Often, it is assumed that for a person to be diagnosed with an addiction disorder a physical dependence characterized by withdrawal symptoms is required, but the fact is that behavioral addiction can occur with all the negative consequences in a person’s life minus the physical issues faced by people who are compulsively engaged in drug and alcohol abuse. Behavioral addiction is often indicated by the compulsive nature of the behavior whereas in case of or process addiction it is an individual. The compulsion to continually engage in an activity or behavior despite the negative impact on the person’s ability to remain mentally and/or physically healthy and functional in the home and community defines behavioral addiction. Unfortunately like all those who struggle with addiction, people living with behavioral addictions are unable to stop engaging in the behavior for any length of time without treatment and intervention.
Though almost everyone engages in activities like – gambling, eating, sex & internet– to a certain degree and may even enjoy the behavior very much, it is not termed an addiction until the following is true:
A gambling addiction is also called problem gambling or gambling disorder and refers to any and all types of gambling or choices related to gambling that endanger or compromise a person’s life, job, or family. It is termed as a gambling addiction when the person:
Those who seek treatment for a gambling addiction often report huge losses, including legal problems, foreclosure, bankruptcy, divorce, lost careers, and more. Additionally, many who struggle with gambling addiction may consider or attempt suicide.
Sex addiction is defined as anonymous sex, sex with multiple partners, and other sex acts designed to be as highly stimulating as possible. Often, this is a risky behavior connected to other mental health disorders as many do not use protection and thus open themselves up to the possibility of contracting STDs, including HIV.
Many people are prone to overeating on occasion or eating out of boredom or for pure enjoyment, but those who struggle with food addiction cannot control their compulsive eating behaviors and tend to crave foods that are high in fats, sugar, and/or salt and often describe feeling “high” while engaging in the activity.
Additionally, people who are addicted to food may develop a tolerance for food, as is characteristic of people who are addicted to drugs or alcohol. In other words, they require more and more of their favorite foods in order to experience the “high” they seek.
People who struggle with food addiction may be obese, but people with a normal BMI may also struggle with the disorder. Food addiction results in damaged relationships, issues of self-esteem, and other health problems.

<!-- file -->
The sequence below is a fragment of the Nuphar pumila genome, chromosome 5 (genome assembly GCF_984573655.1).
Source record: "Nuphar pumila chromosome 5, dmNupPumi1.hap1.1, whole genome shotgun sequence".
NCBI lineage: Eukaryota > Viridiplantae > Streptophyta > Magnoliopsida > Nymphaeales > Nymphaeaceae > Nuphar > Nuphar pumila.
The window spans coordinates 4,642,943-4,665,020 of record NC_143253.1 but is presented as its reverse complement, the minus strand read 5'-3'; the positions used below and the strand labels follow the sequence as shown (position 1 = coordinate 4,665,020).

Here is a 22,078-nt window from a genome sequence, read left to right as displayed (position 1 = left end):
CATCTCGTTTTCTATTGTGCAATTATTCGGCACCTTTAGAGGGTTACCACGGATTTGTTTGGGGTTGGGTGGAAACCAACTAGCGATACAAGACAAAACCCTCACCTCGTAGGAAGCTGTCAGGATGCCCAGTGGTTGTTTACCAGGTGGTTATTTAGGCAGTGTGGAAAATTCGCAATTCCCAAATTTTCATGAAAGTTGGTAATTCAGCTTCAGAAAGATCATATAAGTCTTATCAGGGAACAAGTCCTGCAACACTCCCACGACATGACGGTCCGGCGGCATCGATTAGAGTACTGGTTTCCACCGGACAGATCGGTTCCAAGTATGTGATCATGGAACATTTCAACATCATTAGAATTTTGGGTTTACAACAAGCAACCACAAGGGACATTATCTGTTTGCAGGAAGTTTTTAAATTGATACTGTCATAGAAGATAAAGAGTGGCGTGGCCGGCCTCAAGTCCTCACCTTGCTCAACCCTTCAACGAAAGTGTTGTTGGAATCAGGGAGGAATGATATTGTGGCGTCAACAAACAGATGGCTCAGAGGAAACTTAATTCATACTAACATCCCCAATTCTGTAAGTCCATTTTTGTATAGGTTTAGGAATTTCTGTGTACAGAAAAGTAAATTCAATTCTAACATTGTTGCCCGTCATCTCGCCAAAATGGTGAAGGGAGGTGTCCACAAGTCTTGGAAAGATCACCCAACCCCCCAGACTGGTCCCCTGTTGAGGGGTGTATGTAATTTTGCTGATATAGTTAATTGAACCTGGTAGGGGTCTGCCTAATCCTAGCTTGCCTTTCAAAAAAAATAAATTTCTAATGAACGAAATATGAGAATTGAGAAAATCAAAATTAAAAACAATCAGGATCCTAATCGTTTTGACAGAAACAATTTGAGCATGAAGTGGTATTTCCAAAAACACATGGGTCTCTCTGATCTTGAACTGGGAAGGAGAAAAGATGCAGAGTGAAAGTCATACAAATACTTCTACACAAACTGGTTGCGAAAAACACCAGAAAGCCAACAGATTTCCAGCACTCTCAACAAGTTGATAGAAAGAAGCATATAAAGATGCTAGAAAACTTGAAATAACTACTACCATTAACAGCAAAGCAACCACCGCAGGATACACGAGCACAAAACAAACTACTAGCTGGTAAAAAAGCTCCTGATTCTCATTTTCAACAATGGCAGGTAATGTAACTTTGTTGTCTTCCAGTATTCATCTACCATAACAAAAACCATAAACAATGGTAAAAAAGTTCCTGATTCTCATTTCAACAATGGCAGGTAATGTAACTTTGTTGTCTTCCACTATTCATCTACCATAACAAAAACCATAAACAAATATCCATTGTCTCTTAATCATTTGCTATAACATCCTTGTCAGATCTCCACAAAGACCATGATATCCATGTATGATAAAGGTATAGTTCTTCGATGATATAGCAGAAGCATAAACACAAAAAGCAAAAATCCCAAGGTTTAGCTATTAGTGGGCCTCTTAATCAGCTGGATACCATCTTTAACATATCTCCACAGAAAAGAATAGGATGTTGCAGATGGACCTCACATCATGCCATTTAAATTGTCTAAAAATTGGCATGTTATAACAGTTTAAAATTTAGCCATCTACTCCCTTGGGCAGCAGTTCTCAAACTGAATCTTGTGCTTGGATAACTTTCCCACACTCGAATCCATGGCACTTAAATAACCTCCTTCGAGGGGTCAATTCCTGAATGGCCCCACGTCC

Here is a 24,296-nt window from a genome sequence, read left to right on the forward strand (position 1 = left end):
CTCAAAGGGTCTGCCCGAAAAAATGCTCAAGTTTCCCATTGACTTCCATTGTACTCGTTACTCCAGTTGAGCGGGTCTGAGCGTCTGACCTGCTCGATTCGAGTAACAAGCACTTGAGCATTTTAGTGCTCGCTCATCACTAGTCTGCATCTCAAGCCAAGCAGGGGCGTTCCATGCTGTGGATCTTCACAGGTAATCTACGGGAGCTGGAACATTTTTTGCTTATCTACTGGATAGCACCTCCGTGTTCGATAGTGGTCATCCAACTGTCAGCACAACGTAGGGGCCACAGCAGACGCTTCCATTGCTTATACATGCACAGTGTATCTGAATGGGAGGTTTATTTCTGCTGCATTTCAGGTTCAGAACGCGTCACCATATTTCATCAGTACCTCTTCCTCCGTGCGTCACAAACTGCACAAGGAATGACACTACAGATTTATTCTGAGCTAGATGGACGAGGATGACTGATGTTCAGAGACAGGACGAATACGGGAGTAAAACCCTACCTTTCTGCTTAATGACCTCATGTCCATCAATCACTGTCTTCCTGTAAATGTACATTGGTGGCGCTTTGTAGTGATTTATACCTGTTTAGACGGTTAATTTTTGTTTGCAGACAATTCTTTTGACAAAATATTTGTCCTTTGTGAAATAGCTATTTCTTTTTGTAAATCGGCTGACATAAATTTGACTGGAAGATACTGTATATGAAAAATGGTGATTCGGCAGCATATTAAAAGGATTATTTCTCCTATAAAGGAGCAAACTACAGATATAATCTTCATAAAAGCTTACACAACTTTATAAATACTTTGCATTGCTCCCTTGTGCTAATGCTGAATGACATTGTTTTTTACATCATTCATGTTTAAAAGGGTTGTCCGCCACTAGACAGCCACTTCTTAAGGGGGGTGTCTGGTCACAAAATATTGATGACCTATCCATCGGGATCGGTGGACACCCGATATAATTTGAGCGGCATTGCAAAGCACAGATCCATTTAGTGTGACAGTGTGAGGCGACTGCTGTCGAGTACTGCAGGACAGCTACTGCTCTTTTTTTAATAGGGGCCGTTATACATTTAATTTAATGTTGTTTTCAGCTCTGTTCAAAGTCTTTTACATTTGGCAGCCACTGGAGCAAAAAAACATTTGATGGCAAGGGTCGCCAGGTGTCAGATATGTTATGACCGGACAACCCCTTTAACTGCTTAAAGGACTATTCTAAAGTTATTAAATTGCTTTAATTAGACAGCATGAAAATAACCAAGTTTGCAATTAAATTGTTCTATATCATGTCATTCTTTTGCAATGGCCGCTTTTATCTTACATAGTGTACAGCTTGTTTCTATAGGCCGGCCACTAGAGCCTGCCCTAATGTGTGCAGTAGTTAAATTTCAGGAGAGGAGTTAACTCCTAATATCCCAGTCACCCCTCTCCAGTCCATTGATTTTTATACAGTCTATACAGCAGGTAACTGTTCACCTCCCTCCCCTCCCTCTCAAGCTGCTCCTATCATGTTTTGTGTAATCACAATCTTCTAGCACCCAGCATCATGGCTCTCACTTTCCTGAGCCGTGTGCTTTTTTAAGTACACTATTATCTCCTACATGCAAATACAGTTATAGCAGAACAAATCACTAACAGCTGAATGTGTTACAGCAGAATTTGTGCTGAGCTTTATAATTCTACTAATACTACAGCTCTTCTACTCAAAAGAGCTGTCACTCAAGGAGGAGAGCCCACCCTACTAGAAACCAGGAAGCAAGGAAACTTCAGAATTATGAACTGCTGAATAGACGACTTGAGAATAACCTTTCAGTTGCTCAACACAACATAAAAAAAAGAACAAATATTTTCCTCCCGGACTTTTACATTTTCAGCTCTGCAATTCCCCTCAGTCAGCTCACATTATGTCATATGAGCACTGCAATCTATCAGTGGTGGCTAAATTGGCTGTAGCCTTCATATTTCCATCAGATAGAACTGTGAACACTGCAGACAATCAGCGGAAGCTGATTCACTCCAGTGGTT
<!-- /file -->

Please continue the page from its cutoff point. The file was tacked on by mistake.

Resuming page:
Please note that though the effects may be similar, having a food addiction is different from having an eating disorder.
Just being connected and online can be compulsive and addictive for many people. Commonly seen characteristics include checking email compulsively, stock updates, breaking news, blog updates, and more. These people experience a feeling of missing out if they are not connected 24/7
Social media addiction: Similar to internet addiction, is social media addiction. It is a compulsive use of social media in which the people suffering may post the minutest details of their life, spending hours taking pictures to post on Instagram, editing videos to upload to YouTube, updating their posts to Twitter and Facebook, and responding to others on those same social media forums. Unfortunately, it can mean that they do not make positive in-person connections and may ultimately reduce their options in life.
Since video games provide an escape to fantasy video gaming addiction has become a growing phenomenon. Graphics are getting better all the time, new games are always coming out, and the ability to communicate with others via headsets while playing the game with people who would otherwise be strangers from all around the world is uniquely interesting to people who may have a hard time connecting with others in person. Similarly, taking on the role of someone else and living a virtual life can also be alluring.
Compulsive video gaming can interrupt a person’s ability to connect positively with others and have healthy relationships, maintain responsibilities at work, and make choices that support their physical and mental health (e.g., eating regularly or healthfully, going to the doctor, etc.). Ultimately, those who don’t get treatment may end up completely isolating themselves from the real world, losing their ability to function, be with family, and achieve any goals outside of the video game world.